Capacitive Proximity Sensing Technology in Smartphones

Infrared (IR) proximity sensors are currently widely used in smartphones to prevent accidental touches on the touch screen caused by the user’s face during a call while reducing power consumption. The IR sensor has the advantages of long detection distance and fast response speed, but its expensive cost and complex and demanding assembly requirements have prompted mobile phone manufacturers to seek solutions with lower costs and simple structures. The popularity of capacitive proximity sensing in white goods, smart homes and other fields provides an effective way of thinking for mobile phone proximity sensing solutions.

  • Capacitive Proximity Sensing

1. System Structure

The structure of the capacitive proximity sensing system is shown in Figure 1. The controller detects the change in capacitance caused by the object approaching the mobile phone through electrodes. Once the change in capacitance exceeds the threshold set in the controller program, the controller will send an interrupt signal to the mobile phone processor. If the mobile phone is in call mode at this time, the host will turn off the LCD, touch screen and other components to achieve functions such as reducing power consumption and avoiding accidental touches.

  • Systematic structure of capacitive proximity sensor

The electrode is responsible for detecting changes in capacitance, and its design quality largely determines the overall performance of the system. The electrode is essentially a flat conductor, which can be a piece of copper on the FPC or an ITO film on the capacitive touch screen.

Figure 2 shows an example of the design of an ITO thin-film electrode. The size of the electrode directly affects the detection distance of the proximity sensor. When other designs remain unchanged, the detection distance increases with the increase of the electrode size. The shape of the electrode should be as smooth as possible to avoid right or sharp angles, and the electrode should be as complete as possible.

In mobile phone applications, the electrodes are usually rectangular to maximize the sensing area. At this time, attention needs to be paid to the corners of the arced electrodes. The electrode should be placed on the side of the FPC or ITO film close to the touch screen, and the other side of the back usually needs to be vacated. The area of ​​the front cover of the mobile phone corresponding to the back of the electrode should avoid large areas of metal, otherwise, it will affect the detection range.

The ground wire needs to be laid around the electrode to enhance the capacitance reference, shield the noise, and improve the linearity of the sensing direction. The distance between the electrode and the ground wire is recommended to be 0.5mm to 1mm. The width of the ground wire depends on the specific situation, and it is recommended that it be no less than 1mm. The lead from the electrode to the chip should be as short and thin as possible to reduce parasitic capacitance and coupling noise.

  • Design of ITO thin film electrode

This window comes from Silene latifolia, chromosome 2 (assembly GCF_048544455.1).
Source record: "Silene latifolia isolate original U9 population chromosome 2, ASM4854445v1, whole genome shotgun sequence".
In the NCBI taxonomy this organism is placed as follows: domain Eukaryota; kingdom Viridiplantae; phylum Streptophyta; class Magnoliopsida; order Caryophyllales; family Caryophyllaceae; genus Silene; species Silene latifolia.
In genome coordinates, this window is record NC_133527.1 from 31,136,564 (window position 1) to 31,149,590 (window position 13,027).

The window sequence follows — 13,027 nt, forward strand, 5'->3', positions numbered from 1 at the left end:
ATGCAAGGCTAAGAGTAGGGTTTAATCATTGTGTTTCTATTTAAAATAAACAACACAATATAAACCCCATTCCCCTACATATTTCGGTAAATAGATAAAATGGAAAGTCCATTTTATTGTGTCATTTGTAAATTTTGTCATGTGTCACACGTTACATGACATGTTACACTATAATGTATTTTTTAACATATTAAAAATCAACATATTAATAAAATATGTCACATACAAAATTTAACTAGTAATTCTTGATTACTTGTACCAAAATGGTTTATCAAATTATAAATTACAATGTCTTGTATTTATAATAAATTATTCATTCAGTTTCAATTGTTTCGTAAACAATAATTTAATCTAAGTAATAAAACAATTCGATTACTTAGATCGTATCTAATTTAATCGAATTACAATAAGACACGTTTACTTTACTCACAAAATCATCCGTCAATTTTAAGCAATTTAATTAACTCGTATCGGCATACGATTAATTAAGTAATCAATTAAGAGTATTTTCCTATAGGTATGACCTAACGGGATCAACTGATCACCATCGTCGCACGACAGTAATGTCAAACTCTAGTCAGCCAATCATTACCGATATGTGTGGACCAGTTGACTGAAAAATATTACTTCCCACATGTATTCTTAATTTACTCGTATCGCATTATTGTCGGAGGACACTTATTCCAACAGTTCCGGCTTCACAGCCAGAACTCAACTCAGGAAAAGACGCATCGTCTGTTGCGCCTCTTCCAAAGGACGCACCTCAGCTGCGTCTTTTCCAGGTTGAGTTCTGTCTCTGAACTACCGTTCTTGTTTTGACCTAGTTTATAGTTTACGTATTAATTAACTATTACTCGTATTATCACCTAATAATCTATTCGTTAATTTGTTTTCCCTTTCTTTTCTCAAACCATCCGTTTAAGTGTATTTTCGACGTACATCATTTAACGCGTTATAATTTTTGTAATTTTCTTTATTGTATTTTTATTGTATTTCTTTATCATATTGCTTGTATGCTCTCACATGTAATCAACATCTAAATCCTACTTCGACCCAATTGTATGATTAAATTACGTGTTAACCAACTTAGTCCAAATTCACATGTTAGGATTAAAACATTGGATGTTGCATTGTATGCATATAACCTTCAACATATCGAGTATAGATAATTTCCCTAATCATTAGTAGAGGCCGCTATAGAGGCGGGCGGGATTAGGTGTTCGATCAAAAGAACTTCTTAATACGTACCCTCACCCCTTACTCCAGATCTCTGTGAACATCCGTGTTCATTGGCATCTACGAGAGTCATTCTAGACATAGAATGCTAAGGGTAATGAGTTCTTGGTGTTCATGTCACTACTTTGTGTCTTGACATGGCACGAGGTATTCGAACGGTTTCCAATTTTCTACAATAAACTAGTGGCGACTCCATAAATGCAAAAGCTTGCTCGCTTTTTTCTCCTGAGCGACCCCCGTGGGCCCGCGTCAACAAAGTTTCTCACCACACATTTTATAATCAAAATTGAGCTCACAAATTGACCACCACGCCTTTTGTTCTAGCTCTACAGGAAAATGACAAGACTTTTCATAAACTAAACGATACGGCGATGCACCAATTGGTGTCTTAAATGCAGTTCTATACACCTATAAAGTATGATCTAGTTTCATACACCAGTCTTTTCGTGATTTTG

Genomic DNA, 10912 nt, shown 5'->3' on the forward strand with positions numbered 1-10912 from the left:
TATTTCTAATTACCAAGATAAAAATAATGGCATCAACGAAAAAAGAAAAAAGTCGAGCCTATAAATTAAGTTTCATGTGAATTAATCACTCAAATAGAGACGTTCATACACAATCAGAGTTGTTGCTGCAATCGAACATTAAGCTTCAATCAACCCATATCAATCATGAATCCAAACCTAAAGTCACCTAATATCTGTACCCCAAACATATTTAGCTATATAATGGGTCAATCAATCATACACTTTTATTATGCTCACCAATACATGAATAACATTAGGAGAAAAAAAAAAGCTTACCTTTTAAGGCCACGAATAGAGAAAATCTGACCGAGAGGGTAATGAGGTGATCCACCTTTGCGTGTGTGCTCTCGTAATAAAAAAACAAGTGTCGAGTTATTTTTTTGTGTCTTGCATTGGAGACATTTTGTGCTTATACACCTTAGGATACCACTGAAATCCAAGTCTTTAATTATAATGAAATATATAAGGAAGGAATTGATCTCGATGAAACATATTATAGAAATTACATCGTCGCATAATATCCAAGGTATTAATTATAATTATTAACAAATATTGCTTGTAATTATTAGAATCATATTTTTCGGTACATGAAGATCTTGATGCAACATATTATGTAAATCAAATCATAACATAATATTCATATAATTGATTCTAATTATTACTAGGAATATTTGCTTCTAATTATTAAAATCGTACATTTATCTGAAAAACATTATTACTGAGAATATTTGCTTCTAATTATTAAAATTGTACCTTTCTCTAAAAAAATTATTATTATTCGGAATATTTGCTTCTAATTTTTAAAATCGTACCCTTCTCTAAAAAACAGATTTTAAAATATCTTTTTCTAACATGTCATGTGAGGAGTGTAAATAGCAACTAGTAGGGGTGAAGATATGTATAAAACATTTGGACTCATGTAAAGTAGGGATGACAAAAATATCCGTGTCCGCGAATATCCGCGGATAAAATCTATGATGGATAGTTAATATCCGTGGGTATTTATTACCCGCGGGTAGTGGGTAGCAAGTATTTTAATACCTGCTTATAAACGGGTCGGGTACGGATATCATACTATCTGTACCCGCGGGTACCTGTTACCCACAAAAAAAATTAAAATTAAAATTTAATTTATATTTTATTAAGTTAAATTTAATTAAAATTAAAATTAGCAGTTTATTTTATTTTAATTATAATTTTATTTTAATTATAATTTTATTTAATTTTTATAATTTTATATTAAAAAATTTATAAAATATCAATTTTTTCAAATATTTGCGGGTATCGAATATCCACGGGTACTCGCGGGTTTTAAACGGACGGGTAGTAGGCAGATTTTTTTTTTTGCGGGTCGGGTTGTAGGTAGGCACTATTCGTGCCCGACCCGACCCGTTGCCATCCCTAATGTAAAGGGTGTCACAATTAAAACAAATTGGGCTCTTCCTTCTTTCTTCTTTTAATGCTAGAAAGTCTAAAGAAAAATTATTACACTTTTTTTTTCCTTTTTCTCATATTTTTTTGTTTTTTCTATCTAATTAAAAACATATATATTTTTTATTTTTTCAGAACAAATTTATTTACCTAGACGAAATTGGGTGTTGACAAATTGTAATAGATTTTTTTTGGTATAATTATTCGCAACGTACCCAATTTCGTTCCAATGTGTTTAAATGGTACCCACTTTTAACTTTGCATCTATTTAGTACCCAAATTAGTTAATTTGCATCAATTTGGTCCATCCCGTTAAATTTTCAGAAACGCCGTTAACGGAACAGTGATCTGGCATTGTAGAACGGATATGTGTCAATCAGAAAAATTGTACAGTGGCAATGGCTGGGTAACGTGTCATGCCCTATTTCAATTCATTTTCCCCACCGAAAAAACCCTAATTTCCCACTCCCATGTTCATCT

Another major factor affecting system performance is the controller. We chose the programmable CapSense controller CY8C20055 from Cypress with the new Quitezone technology. Quitezone technology provides unparalleled resistance to radiation and conduction noise and has ultra-low power consumption, which is very suitable for use in mobile terminals such as mobile phones.

This technology also achieves the industry’s best signal-to-noise ratio (SNR). In high-noise environments, Cypress’s patented CapSense Sigma-Delta (CSD) Plus algorithm can be used to detect capacitance changes as low as 0.1pF suitable for proximity sensing. In addition, CY8C20055 uses SmartSense auto-tuning technology, which can dynamically compensate for changes in the runtime environment in real-time, thereby ensuring the stability of performance and the consistency between channels.

2. Hardware Circuit

The circuit diagram of capacitive proximity sensing originally designed is shown in Figure 3. The peripheral circuit of CY8C20055 is very simple, the minimum configuration only needs 2 capacitors-modulation capacitor C1 and decoupling capacitor C2.

In this circuit, the PIN 3 of the chip is connected to the electrode to collect the capacitance signal. It is recommended to connect a resistor with a typical value of 560 ohms in series near the chip to suppress RF noise. Mobile products such as mobile phones need to pass strict ESD tests.

Because the electrodes are located on the upper part of the mobile phone, very close to the edge of the mobile phone, earpieces, earphone jacks, etc. (Figure 2), and the electrode area is relatively large, ESD arcs can easily pass through these openings or gaps are coupled to the electrodes after entering the mobile phone, which imposes a relatively large electrical shock on the chip pins, and there is a risk of damaging the pins.

In this design, an ESD protection component such as TVS is added on the side close to the chip to protect the chip. It should be noted that the self-capacitance of the selected TVS device cannot be too large. CY8C20055 provides I2C or SPI interface to communicate with the host. In this design, the host can configure sensing parameters, obtain data, turn off or wake up the chip, etc. through the I2C bus, and can also perform online upgrades of the chip program (Firmware).

In PCB or FPC layout, modulation capacitors and decoupling capacitors need to be as close as possible to the chip pins. When routing, it is important to avoid parallel electrode leads with I2C signal wires and power wires. If it is unavoidable, a ground wire should be added in the middle of the routing as isolation.